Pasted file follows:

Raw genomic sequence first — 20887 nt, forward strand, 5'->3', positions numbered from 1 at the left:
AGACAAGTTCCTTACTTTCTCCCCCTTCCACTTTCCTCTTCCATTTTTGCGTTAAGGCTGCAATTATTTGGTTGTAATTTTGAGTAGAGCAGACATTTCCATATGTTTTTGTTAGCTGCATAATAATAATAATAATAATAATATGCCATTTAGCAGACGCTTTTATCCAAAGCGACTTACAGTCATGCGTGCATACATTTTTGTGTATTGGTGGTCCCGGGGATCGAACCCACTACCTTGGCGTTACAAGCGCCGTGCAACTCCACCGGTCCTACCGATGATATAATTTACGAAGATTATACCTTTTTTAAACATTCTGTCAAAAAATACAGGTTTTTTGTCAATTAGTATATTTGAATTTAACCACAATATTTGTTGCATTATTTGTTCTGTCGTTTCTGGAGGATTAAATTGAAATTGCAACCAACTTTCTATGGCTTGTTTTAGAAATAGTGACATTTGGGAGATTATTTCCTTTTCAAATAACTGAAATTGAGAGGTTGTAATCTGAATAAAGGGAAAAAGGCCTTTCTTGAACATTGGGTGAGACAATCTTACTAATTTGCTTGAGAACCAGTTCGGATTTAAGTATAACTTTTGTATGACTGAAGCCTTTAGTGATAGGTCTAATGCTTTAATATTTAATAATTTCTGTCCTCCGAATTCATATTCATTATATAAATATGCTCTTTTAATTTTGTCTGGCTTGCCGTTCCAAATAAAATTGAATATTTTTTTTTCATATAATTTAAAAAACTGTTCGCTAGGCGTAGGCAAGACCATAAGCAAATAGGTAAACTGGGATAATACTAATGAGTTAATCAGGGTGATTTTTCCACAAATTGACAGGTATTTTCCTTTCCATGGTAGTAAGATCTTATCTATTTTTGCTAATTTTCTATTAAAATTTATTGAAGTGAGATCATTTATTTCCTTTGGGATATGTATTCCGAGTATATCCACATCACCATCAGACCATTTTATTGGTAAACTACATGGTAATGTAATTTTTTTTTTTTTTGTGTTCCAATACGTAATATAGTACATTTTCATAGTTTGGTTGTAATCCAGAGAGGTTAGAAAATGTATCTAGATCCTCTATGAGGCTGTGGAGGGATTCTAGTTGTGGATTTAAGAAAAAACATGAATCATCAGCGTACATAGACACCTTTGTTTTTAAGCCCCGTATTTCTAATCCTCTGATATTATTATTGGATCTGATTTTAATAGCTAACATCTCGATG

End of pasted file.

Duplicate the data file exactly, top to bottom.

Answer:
Raw genomic sequence first — 20887 nt, forward strand, 5'->3', positions numbered from 1 at the left:
AGACAAGTTCCTTACTTTCTCCCCCTTCCACTTTCCTCTTCCATTTTTGCGTTAAGGCTGCAATTATTTGGTTGTAATTTTGAGTAGAGCAGACATTTCCATATGTTTTTGTTAGCTGCATAATAATAATAATAATAATAATATGCCATTTAGCAGACGCTTTTATCCAAAGCGACTTACAGTCATGCGTGCATACATTTTTGTGTATTGGTGGTCCCGGGGATCGAACCCACTACCTTGGCGTTACAAGCGCCGTGCAACTCCACCGGTCCTACCGATGATATAATTTACGAAGATTATACCTTTTTTAAACATTCTGTCAAAAAATACAGGTTTTTTGTCAATTAGTATATTTGAATTTAACCACAATATTTGTTGCATTATTTGTTCTGTCGTTTCTGGAGGATTAAATTGAAATTGCAACCAACTTTCTATGGCTTGTTTTAGAAATAGTGACATTTGGGAGATTATTTCCTTTTCAAATAACTGAAATTGAGAGGTTGTAATCTGAATAAAGGGAAAAAGGCCTTTCTTGAACATTGGGTGAGACAATCTTACTAATTTGCTTGAGAACCAGTTCGGATTTAAGTATAACTTTTGTATGACTGAAGCCTTTAGTGATAGGTCTAATGCTTTAATATTTAATAATTTCTGTCCTCCGAATTCATATTCATTATATAAATATGCTCTTTTAATTTTGTCTGGCTTGCCGTTCCAAATAAAATTGAATATTTTTTTTTCATATAATTTAAAAAACTGTTCGCTAGGCGTAGGCAAGACCATAAGCAAATAGGTAAACTGGGATAATACTAATGAGTTAATCAGGGTGATTTTTCCACAAATTGACAGGTATTTTCCTTTCCATGGTAGTAAGATCTTATCTATTTTTGCTAATTTTCTATTAAAATTTATTGAAGTGAGATCATTTATTTCCTTTGGGATATGTATTCCGAGTATATCCACATCACCATCAGACCATTTTATTGGTAAACTACATGGTAATGTAATTTTTTTTTTTTTTGTGTTCCAATACGTAATATAGTACATTTTCATAGTTTGGTTGTAATCCAGAGAGGTTAGAAAATGTATCTAGATCCTCTATGAGGCTGTGGAGGGATTCTAGTTGTGGATTTAAGAAAAAACATGAATCATCAGCGTACATAGACACCTTTGTTTTTAAGCCCCGTATTTCTAATCCTCTGATATTATTATTGGATCTGATTTTAATAGCTAACATCTCGATG